Peruvian food

Introducing Chifa, Peru’s Chinese Culinary Tradition

“Chifa,” a cuisine developed by Chinese immigrants to Peru, is comfort food for Peruvians across the world

You are what you eat they say, and, “I knew we were huaqiao,” restaurant-owner Maria Esther Chía says in English, using the Chinese term for “overseas Chinese.” “But I just thought of myself as Peruvian.”

The same can be said of the chifa cuisine, which was among the many dishes she served at Pachapapi, the Peruvian restaurant she used to own in Beijing’s bustling Chaoyang district. Like Chía, chifa has a complicated identity rooted in China, but is also a comfort food to Peruvians and a connection to the old country for the nation’s Chinese diaspora.

The word chifa has been theorized to come from sik faan (食饭, to eat a meal) or ci faan (饎饭, to cook a meal) in Cantonese. In Peru it’s a culinary tradition that fuses southern Chinese flavors and techniques with Peruvian ingredients and twists.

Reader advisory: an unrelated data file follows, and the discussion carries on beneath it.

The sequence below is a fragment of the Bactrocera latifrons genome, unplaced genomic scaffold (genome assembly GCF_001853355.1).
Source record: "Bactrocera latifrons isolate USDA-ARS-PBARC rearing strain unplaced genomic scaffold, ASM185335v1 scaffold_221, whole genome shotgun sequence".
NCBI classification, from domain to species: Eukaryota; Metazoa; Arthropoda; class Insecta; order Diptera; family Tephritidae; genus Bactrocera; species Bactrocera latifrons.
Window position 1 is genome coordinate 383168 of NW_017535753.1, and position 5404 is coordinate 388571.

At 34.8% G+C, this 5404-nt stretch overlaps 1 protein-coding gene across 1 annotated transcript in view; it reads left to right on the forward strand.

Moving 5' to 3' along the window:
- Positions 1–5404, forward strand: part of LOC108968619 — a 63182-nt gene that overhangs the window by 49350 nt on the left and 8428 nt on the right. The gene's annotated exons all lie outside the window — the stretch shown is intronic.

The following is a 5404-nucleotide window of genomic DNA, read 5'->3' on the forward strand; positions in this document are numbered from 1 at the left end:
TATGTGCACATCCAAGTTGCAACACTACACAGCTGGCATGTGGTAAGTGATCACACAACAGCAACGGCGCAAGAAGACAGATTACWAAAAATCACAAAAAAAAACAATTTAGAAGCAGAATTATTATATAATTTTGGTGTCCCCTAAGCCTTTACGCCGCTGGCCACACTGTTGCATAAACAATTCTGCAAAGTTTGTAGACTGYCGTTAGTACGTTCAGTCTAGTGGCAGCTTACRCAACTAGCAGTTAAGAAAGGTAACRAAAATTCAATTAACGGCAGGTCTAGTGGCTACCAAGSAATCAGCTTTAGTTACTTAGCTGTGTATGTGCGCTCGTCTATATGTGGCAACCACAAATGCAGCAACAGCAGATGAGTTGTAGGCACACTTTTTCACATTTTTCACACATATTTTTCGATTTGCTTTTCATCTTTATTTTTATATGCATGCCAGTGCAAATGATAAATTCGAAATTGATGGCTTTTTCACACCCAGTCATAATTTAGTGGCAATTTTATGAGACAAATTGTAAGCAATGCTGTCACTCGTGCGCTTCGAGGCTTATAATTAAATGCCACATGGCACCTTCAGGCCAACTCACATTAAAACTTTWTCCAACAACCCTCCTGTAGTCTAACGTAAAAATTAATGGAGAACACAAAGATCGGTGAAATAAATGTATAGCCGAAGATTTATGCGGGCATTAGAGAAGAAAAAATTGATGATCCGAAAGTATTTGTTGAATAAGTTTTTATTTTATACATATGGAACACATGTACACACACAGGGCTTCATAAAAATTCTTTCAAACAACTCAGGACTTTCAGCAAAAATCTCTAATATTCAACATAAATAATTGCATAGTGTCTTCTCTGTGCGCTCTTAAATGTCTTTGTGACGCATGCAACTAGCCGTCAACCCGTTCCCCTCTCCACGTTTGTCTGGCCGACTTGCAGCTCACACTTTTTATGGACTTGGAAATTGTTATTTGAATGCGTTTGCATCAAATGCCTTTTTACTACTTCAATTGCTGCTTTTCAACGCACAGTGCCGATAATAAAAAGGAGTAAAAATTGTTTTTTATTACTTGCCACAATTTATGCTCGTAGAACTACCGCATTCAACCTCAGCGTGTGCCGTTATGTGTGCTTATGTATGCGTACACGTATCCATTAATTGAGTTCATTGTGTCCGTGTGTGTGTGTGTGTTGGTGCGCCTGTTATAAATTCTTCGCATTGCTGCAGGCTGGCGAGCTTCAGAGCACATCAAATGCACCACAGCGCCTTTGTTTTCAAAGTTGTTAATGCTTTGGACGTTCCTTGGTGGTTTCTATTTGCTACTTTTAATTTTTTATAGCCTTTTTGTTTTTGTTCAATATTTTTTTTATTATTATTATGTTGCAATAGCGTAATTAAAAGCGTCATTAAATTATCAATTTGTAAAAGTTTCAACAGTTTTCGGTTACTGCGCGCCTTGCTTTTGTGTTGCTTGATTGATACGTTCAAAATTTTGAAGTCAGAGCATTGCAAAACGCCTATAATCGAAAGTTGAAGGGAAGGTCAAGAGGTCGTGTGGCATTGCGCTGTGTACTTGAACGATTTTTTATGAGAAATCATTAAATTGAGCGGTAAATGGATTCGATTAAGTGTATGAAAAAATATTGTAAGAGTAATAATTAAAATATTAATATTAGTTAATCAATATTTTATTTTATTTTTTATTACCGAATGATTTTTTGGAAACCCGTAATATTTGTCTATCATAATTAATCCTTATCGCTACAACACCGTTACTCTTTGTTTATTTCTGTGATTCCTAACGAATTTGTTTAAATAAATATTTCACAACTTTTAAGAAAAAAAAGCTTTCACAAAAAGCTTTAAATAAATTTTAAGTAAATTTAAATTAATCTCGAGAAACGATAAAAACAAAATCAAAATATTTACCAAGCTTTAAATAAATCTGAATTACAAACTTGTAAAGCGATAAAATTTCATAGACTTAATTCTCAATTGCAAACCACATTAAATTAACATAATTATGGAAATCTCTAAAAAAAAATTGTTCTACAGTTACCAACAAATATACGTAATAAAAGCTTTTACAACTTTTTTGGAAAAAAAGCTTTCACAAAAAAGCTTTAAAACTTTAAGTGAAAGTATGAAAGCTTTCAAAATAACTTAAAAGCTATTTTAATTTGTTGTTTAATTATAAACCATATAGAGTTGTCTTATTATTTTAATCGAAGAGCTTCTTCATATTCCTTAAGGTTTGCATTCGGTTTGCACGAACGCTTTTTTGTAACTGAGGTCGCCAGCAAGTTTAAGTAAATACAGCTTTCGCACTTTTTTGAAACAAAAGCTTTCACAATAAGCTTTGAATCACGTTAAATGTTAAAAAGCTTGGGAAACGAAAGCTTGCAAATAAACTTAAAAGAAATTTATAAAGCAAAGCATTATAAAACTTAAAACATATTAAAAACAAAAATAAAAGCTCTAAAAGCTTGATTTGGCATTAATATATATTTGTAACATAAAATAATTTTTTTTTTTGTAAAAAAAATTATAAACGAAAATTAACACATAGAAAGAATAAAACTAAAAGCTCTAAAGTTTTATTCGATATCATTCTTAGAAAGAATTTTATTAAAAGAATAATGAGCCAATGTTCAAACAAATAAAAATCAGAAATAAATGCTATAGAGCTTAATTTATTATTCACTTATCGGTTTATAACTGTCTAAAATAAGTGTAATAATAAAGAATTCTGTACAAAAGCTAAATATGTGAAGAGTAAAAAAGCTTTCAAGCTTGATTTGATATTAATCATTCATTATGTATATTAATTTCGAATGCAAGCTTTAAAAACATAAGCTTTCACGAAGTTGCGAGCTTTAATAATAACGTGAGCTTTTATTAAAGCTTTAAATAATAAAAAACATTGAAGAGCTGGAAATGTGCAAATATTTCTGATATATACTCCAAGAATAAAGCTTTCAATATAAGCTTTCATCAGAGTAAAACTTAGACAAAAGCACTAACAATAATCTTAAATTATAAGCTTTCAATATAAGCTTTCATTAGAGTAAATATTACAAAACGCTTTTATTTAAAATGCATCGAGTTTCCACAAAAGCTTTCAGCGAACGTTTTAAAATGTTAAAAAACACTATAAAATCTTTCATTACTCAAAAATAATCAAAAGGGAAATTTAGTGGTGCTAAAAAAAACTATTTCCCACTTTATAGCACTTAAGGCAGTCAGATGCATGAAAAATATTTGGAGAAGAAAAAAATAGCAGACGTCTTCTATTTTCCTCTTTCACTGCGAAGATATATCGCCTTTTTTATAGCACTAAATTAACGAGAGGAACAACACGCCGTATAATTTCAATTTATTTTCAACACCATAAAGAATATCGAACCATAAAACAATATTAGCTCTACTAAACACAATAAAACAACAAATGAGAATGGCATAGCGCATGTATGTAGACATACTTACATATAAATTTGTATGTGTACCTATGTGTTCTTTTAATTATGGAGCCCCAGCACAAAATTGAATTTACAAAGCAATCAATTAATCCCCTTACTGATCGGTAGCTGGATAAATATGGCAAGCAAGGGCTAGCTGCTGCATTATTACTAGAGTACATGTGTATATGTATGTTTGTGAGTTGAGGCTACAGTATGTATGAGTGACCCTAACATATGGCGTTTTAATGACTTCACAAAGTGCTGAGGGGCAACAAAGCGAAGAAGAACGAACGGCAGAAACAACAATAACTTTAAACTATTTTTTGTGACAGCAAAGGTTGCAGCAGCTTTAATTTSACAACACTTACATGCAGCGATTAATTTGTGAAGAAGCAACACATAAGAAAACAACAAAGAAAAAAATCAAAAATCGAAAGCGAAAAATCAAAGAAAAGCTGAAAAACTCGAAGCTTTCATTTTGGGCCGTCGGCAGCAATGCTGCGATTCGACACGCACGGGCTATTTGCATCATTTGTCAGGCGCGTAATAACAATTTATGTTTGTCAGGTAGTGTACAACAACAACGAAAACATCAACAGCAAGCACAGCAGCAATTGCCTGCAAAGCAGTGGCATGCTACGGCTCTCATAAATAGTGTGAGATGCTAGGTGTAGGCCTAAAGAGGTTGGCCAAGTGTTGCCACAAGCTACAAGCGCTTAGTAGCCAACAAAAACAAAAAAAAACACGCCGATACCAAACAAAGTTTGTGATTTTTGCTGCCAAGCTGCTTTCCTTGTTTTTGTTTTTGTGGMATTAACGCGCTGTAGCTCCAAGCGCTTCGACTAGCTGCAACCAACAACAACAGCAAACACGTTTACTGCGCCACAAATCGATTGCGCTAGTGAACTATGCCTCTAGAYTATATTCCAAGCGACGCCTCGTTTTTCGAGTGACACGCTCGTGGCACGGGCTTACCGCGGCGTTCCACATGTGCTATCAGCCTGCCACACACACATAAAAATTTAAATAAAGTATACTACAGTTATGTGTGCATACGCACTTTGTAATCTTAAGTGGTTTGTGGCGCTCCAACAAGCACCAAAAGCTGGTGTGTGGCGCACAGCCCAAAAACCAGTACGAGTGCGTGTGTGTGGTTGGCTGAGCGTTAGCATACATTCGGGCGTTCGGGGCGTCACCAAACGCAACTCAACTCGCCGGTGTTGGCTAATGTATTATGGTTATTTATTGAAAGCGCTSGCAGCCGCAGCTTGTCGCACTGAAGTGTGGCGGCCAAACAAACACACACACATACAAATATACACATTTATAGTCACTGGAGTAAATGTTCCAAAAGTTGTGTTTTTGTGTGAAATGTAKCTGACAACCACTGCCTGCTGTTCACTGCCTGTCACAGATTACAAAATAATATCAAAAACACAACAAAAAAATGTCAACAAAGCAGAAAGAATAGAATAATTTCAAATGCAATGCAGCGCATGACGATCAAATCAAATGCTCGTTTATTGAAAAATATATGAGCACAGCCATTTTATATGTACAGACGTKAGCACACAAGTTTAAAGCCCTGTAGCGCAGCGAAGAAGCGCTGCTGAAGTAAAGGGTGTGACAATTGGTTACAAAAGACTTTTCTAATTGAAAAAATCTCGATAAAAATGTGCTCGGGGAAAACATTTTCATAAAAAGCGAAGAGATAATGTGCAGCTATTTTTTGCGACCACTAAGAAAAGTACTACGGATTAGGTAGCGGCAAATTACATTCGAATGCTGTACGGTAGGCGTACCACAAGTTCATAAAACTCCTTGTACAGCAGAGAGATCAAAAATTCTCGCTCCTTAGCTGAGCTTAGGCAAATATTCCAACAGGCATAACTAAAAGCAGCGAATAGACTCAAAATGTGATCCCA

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author Siyi Chu (褚司怡)

Siyi is the Culture Editor at The World of Chinese. She writes about arts, culture, and society, and is ever-curious about the minds, hearts, and souls inside all of these spheres. Before joining TWOC, she was a freelance writer with some additional work experience in independent filmmaking and the field of education.

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